Sketching the Big Idea

hand holding pencil sketching on paper

Website design is obviously a visually oriented craft. So why rely on just words to convey something a picture can do better? Whether you are communicating within your church web team, at a committee meeting, or a presentation to executive leadership; pictures will more easily communicate what your website will look like.

Unfortunately, making high fidelity mock-ups of a website is a very intense task. Even if you are a crafty designer that is well-versed in all of Photoshop’s time-saving keyboard shortcuts; it will take you far longer than if you were to sketch the site on a white board. Plus, you can start with the larger elements of a page rather than what gradient you want to use in the background. Overall site contents is more important than an element’s reflection effect.

The Big Picture

White Board Sketch

This high-level approach to creating a website is most effective at the earlier stages of your website creation or re-design. Before you start writing the content for each page, consider your global artifacts like headers, navigation, and footers. Use a dry erase board and markers, or paper and large markers to sketch out these elements. This prevents you from digging into the details and just some large block items that generally show what and where items will be.

Remember Intent

This should be done while closely consulting (and possibly modifying) your content strategy document. Remember that each block of content you want on your page should have a purpose and an owner. When you consider the intent of each page, it prevents you from just slapping blocks of content that have no purpose or reason for being there. If the argument comes up that they are still very important, maybe they would be better off placed in another section of the site.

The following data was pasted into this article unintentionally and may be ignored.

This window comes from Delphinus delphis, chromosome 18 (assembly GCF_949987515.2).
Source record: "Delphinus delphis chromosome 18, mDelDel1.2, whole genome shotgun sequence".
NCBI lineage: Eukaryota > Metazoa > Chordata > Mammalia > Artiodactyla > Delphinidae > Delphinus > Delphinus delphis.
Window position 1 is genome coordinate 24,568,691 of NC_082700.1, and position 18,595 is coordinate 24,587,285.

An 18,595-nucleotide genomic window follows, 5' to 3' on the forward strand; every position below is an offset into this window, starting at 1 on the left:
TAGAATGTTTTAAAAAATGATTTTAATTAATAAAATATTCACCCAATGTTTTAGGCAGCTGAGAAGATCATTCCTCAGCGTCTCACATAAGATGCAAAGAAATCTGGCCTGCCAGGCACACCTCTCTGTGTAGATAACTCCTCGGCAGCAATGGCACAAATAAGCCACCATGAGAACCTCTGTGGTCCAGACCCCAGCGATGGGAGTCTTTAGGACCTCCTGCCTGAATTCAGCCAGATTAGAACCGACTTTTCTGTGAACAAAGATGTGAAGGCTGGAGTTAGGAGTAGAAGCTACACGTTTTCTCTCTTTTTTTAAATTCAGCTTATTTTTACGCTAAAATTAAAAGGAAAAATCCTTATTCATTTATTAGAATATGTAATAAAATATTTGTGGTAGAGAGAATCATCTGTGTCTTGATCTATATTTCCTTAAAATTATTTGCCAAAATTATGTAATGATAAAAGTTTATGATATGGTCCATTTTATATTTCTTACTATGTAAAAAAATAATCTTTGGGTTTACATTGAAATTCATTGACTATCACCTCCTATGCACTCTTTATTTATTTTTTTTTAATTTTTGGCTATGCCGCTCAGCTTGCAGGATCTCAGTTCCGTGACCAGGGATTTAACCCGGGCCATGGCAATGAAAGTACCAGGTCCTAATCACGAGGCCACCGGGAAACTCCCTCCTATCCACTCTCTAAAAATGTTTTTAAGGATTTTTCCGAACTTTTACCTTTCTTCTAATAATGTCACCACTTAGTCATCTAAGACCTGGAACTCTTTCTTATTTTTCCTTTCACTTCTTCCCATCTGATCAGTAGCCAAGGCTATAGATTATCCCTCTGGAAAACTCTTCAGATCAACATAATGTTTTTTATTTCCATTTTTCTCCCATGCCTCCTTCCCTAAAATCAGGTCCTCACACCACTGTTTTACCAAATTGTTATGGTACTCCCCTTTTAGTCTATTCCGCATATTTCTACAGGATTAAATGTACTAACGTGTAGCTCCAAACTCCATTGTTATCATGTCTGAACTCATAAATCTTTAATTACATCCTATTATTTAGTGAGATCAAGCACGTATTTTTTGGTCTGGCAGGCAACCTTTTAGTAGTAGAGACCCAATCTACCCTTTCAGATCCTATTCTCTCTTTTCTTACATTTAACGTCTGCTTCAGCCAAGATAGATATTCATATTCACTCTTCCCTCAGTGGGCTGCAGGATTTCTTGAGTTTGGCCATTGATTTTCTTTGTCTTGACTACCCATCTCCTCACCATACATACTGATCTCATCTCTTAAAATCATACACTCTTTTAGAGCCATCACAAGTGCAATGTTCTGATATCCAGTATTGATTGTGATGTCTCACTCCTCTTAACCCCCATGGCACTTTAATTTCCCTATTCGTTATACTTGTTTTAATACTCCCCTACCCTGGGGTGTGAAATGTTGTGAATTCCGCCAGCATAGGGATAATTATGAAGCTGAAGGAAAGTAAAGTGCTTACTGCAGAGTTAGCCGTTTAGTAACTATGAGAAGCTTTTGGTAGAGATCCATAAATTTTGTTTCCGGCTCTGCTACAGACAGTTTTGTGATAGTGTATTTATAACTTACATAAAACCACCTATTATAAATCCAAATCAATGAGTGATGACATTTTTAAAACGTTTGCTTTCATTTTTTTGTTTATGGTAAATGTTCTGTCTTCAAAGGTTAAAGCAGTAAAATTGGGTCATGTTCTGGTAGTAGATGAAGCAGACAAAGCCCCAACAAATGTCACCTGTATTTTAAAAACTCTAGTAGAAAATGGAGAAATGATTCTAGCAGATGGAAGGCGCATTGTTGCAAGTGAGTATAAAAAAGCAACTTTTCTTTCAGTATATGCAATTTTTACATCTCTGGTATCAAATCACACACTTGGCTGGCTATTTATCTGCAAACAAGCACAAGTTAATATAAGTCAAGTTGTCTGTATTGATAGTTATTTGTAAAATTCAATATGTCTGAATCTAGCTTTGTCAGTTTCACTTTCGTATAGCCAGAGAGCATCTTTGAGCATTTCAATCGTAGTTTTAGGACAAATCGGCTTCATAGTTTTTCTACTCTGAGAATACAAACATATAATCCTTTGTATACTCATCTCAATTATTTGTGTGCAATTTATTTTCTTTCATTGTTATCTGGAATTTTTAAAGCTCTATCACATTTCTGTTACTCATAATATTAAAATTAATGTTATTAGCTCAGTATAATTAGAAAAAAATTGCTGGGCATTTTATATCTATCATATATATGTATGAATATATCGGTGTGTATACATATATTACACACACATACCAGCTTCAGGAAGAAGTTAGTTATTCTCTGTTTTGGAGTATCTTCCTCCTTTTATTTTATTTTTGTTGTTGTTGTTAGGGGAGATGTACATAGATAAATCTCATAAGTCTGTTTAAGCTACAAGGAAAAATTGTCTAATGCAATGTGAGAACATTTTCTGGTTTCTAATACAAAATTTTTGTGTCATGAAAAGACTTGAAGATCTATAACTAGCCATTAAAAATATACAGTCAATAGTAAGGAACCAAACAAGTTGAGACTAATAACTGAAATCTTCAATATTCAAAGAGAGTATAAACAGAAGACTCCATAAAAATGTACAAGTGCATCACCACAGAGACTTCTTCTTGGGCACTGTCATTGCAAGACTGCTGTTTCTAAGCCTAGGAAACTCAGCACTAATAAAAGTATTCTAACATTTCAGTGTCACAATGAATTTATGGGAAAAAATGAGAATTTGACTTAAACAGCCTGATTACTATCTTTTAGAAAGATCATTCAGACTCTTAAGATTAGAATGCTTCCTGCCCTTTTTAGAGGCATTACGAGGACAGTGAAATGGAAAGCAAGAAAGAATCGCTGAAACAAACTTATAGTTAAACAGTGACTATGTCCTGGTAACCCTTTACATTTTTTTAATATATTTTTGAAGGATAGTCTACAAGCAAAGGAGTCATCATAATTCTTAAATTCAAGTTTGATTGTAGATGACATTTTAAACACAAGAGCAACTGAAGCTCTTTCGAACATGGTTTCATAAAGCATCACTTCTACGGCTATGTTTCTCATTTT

On the surface, the only drawback is sketching interactions. You cannot show how a mouse click enlarges an image, or how a hovering over an element causes a menu to drop down. Although your audience needs to be present to see this, but with practice you can quickly sketch how these interactions happen by either drawing over top of the original sketch. Or you can use the technique of storyboarding to show different states the page or page component has. Not sure what storyboarding is? Think of how comic books tell stories through text and images.

Simple is Better

Another worry is that you need to present fancy mock-ups to your pastoral team. Keep in mind that you can sketch out an entire website very quickly using this method. In fact, you will even have time to make multiple versions of the homepage and other highly disputed areas of the site. This ability to quickly put down ideas is helpful because it takes less time and thus less money. If you can convey your ideas more quickly and cheaply, I am sure they will forgive your “crude” presentation!

Lastly, you can even test these sketches with certain members of your intended audience. When you have a good idea what the layout will be, you can drive deeper. Tape photos, hand write the intended copy, and flip between pages to show how the navigation will work. Tape them to a computer monitor or on top of a phone or tablet if you want even more realism. Your limits are only constrained by your imagination.

Action Item

Assuming that you can draw boxes and lines of various angles; you can sketch web page mock-ups. In fact, if they are rough sketches with not a lot of form, it better lends to that they are not a finished product. They are ideas turned into shapes and interactions. Get creative and iterate through the design process in a much faster and cheaper manner by harnesing the power of sketching.

Photo courtesy of Alesia

Author: Stephen Morrissey

I have been making websites since 1996, and using social media since 2006. My current profession is designing user experiences for corporate software, websites, and mobile applications. I started sharing my knowledge with the world in 2011, about a year after a revival in my faith.